National Australia Bank (NAB) and ANZ have seen their client compensation bills increase under the Australian Securities and Investments Commission’s (ASIC’s) so-called “fees for no service” program as further shortcomings have been identified.
What is more, NAB has had to pick up the compensation bill for shortcomings relating to its superannuation business even though it was the subject of the transaction which saw NAB divest 80 per cent of its MLC Life business to Nippon Life.
ASIC announced last week that AMP, ANZ, Commonwealth Bank, NAB and Westpac have so far repaid more than $60 million of an expected $200 million-plus total in refunds and interest for failing to provide general or personal financial advice to customers while charging them ongoing advice fees.
According to the ASIC announcement, AMP's total compensation estimate decreased from $4.6 million to $4.4 million as AMP reviewed customer files and data to determine compensation required, and revised its previous estimates, while ANZ’s total compensation estimate increased from $49.7 million to $52.4 million due to the expansion of existing compensation programs “and the identification of further failures by authorised representatives of two ANZ-owned advice businesses – Financial Services Partners Pty Ltd; and RI Advice Group Pty Ltd”.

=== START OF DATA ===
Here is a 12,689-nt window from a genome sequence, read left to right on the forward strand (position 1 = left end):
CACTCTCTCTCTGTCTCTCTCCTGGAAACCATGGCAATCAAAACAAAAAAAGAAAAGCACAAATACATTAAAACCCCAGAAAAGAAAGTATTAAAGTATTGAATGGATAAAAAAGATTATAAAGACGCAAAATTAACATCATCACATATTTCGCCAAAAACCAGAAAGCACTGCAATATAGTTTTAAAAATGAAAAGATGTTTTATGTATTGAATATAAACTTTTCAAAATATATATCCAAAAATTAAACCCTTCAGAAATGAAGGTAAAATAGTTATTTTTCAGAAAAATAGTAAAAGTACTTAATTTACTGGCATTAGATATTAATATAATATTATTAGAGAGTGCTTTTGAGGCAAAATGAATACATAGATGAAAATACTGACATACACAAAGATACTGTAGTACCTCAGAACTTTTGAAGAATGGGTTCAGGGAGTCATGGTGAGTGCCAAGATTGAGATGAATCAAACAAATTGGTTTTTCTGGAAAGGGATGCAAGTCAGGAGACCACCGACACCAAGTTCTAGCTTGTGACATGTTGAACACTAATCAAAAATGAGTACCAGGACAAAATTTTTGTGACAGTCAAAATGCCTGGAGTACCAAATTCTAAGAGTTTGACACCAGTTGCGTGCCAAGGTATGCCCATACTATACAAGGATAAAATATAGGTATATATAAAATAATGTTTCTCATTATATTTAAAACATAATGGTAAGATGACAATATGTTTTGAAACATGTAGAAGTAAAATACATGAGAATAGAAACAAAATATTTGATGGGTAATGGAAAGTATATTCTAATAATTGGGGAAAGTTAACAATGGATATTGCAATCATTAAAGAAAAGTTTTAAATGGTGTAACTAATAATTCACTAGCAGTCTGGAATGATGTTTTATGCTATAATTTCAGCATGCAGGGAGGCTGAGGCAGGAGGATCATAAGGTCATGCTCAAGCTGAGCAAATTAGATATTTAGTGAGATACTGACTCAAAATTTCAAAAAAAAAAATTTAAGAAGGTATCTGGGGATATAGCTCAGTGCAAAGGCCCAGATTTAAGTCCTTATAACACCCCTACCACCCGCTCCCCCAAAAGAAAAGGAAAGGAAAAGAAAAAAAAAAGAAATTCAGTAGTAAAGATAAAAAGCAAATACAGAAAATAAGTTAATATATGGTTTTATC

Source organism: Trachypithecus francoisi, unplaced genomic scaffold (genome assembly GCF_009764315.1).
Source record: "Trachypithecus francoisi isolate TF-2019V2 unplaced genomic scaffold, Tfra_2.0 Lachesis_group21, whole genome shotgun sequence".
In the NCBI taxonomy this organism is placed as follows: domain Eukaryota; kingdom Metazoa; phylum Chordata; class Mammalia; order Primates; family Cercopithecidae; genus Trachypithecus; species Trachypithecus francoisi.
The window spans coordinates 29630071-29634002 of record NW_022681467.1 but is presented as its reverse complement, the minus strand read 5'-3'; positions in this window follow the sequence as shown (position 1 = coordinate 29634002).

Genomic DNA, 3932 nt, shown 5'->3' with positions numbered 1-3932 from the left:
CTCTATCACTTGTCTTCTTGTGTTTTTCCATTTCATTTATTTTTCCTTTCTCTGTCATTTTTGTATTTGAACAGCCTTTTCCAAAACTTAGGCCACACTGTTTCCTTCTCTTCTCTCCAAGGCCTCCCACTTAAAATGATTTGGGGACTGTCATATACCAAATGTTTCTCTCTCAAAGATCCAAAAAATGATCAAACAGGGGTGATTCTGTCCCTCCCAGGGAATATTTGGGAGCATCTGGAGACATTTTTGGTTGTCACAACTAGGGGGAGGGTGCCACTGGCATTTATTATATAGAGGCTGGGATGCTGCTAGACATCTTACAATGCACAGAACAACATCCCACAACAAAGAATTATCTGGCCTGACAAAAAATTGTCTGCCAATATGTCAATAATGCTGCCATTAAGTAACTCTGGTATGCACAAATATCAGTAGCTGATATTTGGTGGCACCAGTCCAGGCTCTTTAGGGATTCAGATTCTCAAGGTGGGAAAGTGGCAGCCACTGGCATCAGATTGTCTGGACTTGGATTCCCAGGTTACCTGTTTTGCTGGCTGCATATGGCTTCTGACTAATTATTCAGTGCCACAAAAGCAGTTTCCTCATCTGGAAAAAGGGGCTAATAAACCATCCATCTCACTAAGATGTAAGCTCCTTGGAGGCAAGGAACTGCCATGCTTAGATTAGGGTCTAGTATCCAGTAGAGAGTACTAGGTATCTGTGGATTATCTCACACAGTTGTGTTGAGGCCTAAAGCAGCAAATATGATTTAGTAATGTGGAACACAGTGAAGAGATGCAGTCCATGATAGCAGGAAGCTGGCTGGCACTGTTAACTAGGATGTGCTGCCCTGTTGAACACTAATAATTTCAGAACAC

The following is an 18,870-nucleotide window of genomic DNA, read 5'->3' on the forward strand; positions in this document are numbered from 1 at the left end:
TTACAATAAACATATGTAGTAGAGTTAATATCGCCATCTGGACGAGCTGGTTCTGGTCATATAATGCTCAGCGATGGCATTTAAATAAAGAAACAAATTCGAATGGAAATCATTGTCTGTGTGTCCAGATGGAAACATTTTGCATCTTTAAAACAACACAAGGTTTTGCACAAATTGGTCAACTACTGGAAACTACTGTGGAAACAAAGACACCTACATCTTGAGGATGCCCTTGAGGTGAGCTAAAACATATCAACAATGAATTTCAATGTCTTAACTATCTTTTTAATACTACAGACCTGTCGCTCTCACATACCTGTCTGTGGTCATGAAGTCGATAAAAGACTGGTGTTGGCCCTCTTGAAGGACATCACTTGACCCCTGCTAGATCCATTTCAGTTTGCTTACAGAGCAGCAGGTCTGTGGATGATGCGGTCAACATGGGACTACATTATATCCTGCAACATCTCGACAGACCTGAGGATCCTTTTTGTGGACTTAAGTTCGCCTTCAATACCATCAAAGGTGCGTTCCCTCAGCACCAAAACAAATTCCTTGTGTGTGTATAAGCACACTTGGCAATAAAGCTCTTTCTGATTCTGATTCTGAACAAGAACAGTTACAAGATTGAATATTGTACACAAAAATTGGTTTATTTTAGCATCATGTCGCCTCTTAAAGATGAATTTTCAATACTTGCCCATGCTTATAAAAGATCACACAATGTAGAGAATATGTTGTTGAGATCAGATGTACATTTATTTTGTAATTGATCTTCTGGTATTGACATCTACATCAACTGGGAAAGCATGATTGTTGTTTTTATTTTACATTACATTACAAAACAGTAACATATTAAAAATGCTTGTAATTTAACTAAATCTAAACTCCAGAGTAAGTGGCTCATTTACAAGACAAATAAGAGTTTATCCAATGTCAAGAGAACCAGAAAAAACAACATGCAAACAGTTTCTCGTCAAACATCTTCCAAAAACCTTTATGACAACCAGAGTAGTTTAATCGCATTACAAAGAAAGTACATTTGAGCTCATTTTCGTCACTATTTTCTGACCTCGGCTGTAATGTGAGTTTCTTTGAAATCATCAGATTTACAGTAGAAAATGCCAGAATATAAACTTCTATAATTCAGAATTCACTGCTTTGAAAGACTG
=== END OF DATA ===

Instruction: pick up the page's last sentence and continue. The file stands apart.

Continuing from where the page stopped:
The regulator said the largest component of ANZ's compensation program related to fees customers were charged for the Prime Access service, where ANZ could not find evidence of a statement of advice or record of advice for each annual review period.
“In addition, ANZ found that further compensation of approximately $7.5 million is required to be paid to ANZ Prime Access customers for ANZ's failure to rebate commissions in line with its agreement with customers,” it said.
ASIC said that since its original report in April, NAB had reported the further erroneous deduction of adviser service fees for personal advice from more than 3,000 customers of its licenses, Apogee Financial Planning, GWM Adviser Services, MLC Investments Limited, NAB and its superannuation trustee, NULIS.
The ASIC announcement noted the expected compensation of approximately $34.7 million NULIS for two breaches involving failures in relation to the provision of general advice services to superannuation members who paid general advice fees, adding that “whilst on 1 July 2016 the superannuation assets governed by MLC Nominees were transferred by successor fund transfer to NULIS, and on 3 October 2016 NAB divested 80 per cent of its shareholding in the MLC Limited Life Insurance business, accountability for this remediation activity (including compensation) remains within the NAB Group.
The ASIC report also pointed out that while Westpac originally identified a systemic fees-for-no-service issue in relation to one adviser only, with compensation of $1.2 million paid in relation to those failures, “following further ASIC enquiries, Westpac subsequently clarified that it has paid further compensation of approximately $1.4 million to 161 customers of that adviser and 14 further advisers, in respect for fee-for-no-service failures in the period 1 July 2008 to 31 December 2015”.